• Barefoot Contessa’s brioche loaves Barefoot Contessa’s brioche loaves

    Barefoot Contessa’s brioche loaves

Barefoot Contessa’s brioche loaves

I made this recipe out of laziness. I couldn’t find any brioche or challah to buy for one of Dorie Greenspan’s tartine recipes in either of my local grocery stores and I didn’t feel like driving to my favourite French bakery to buy any. So, I made some myself. Once again, Ina Garten’s “Barefoot in Paris” book came through with a fail-proof recipe. It sounds like a lot of trouble to make, but it’s nearly effortless. If you’re not familiar with brioche, it is a French bread verging on a sweet with a high egg and butter content that translates into a tender crumb and a dark, golden, flaky crust. It’s ideal to use when making French toast, bread pudding, or even to toast and spread with a thin layer of butter. I used to wonder what all the fuss was about when my mother would fall into raptures over brioche. Even […]

  • Halloween creepy cobweb cupcakes Halloween creepy cobweb cupcakes

    Halloween creepy cobweb cupcakes

Halloween creepy cobweb cupcakes

I’m so very behind on my blogging, I have a number of cookbook reviews on hold as well as some fabulous desserts but I can’t resist posting a photo of these creepy cobweb cupcakes because they are timely and I am a journo and I am nothing if not timely. After all, I have a pumpkin on my doorstep, an Elmo costume in my son’s closet and a gigantic bag of teeth-rotting chocolate-coated candy in my basement. Yup, Halloween is just around the corner and you probably have a costume party or two to attend. Rather than the ubiquitous caramel apples, take these as host gifts instead and you’ll seem thoughtful and gifted all at once.I made these cupcakes using a simple vanilla recipe, but really you can use any cupcake base. The book that I got this idea from suggested using a pumpkin muffin as a base but some children may […]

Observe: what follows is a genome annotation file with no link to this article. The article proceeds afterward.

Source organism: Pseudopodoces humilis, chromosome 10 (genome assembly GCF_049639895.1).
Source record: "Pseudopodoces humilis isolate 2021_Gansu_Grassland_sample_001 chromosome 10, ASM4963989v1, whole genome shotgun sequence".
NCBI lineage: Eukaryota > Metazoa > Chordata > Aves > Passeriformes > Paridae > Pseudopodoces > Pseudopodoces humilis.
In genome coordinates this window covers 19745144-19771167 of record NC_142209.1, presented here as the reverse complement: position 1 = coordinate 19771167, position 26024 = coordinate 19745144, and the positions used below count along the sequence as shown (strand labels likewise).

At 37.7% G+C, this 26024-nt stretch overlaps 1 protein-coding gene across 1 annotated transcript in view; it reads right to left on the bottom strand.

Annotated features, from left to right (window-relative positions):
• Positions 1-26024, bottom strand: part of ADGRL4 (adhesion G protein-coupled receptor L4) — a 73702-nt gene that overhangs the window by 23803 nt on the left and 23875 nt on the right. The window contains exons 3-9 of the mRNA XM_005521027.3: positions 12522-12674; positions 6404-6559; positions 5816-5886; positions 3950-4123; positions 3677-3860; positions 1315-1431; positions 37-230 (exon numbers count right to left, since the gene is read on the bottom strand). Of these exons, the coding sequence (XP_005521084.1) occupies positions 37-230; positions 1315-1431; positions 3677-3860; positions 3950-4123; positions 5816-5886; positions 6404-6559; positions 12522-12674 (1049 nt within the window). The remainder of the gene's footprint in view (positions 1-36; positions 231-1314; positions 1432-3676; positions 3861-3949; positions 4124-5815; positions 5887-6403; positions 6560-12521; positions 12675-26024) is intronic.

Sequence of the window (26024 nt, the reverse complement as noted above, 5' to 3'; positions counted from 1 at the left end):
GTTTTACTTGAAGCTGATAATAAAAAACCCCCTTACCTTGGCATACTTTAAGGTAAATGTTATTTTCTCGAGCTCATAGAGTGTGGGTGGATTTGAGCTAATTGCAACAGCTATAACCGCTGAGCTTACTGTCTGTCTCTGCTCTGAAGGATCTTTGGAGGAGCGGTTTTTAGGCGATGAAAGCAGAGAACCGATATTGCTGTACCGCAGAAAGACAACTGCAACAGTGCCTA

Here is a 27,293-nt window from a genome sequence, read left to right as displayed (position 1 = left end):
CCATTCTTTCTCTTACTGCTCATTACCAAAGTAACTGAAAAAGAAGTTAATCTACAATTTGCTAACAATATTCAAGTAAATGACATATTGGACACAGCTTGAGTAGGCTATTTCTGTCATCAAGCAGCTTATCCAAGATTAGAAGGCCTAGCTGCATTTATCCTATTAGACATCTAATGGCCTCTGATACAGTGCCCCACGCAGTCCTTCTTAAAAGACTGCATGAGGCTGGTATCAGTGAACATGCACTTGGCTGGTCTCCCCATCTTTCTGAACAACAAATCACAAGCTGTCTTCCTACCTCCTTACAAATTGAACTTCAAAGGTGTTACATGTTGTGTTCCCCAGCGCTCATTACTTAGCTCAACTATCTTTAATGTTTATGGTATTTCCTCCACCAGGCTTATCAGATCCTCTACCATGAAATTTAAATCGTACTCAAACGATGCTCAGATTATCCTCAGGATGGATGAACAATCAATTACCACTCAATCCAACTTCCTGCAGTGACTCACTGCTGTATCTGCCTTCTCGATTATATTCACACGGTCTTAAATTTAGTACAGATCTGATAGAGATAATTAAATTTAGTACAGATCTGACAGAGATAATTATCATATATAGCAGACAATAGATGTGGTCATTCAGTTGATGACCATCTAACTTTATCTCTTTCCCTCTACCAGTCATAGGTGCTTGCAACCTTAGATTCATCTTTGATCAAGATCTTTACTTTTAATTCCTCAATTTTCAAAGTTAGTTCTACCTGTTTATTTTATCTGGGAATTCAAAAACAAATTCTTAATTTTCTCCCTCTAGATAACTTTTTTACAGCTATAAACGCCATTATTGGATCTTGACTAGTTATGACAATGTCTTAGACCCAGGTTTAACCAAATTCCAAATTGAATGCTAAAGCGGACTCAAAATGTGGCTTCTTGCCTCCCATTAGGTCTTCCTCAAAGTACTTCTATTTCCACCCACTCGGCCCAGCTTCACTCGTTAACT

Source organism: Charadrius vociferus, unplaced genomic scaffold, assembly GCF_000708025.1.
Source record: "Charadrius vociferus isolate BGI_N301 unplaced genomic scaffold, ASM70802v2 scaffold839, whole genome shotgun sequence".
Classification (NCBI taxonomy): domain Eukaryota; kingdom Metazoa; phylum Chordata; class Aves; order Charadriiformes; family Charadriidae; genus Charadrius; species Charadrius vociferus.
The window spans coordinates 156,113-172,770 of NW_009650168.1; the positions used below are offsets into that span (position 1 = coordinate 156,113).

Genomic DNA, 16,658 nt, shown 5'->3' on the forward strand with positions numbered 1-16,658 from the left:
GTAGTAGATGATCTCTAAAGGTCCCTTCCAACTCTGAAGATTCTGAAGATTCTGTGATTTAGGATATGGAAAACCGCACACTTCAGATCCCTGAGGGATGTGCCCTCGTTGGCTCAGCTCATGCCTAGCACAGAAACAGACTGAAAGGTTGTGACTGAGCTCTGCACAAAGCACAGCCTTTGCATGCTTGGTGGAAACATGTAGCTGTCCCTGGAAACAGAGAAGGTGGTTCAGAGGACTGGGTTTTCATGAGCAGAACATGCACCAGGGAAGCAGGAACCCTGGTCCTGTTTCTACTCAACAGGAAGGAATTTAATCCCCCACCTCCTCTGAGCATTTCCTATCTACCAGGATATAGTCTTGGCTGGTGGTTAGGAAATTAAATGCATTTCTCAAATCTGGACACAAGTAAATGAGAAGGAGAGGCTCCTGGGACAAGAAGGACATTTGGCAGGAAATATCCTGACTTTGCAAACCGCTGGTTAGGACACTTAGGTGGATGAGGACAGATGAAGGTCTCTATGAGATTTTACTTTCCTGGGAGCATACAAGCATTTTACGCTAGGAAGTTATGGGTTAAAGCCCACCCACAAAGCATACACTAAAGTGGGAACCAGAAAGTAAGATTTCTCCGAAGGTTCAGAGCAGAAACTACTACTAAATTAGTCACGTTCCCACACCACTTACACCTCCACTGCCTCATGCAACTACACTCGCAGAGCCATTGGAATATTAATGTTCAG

• Nigella’s chocolate banana muffins Nigella’s chocolate banana muffins

    Nigella’s chocolate banana muffins

Nigella’s chocolate banana muffins

  This recipe comes to us from Nigella’s latest behemoth cookbook “Kitchen: Recipes from the Heart of the Home,” which I will be reviewing in short order so stay tuned. In the meantime, though, this was one of the first recipes I marked after leafing through the book at a galloping pace. I leave for work so early during the week I don’t get to have breakfast with my son so I try to make him something special for breakfast on the weekends. On this particular weekend, my son was boycotting any and all fruits so I decided to sneak some bananas into his diet by way of these muffins. He’s not much of a chocolate fan, so I was taking a risk.In her recipe, which you can also find online, Nigella says these muffins are so darkly delicious they are begging to be served as a dessert alongside coffee […]

  • New York, New York Super Crumb Cake New York, New York Super Crumb Cake

    New York, New York Super Crumb Cake

New York, New York Super Crumb Cake

  It may have been seeing the Cake Boss waxing poetic about the huge palmfuls of crumbs on the crumb cake at Carlo’s Bakery on the Food Network, but one Sunday night I was suddenly seized with the feeling that I must make crumb cake. I had never eaten it before, but I imagined it to be warm, moist, with a hint of cinnamon, and perfect alongside a steaming mug of coffee. Comfort food at its sweetest.Fortunately for me, I had recently purchased Jill O’Connor’s “Sticky, Chewy, Messy, Gooey Treats for Kids” just because I am so utterly besotted with O’Connor’s earlier tome “Sticky, Chewy, Messy, Gooey.” (Jill, if you are out there, can we be friends?) And sure enough, my latest cookbook addition included O’Connor’s take on crumb cake, which became popular in New York with the arrival of German and Dutch immigrants in the 1800s. You can find […]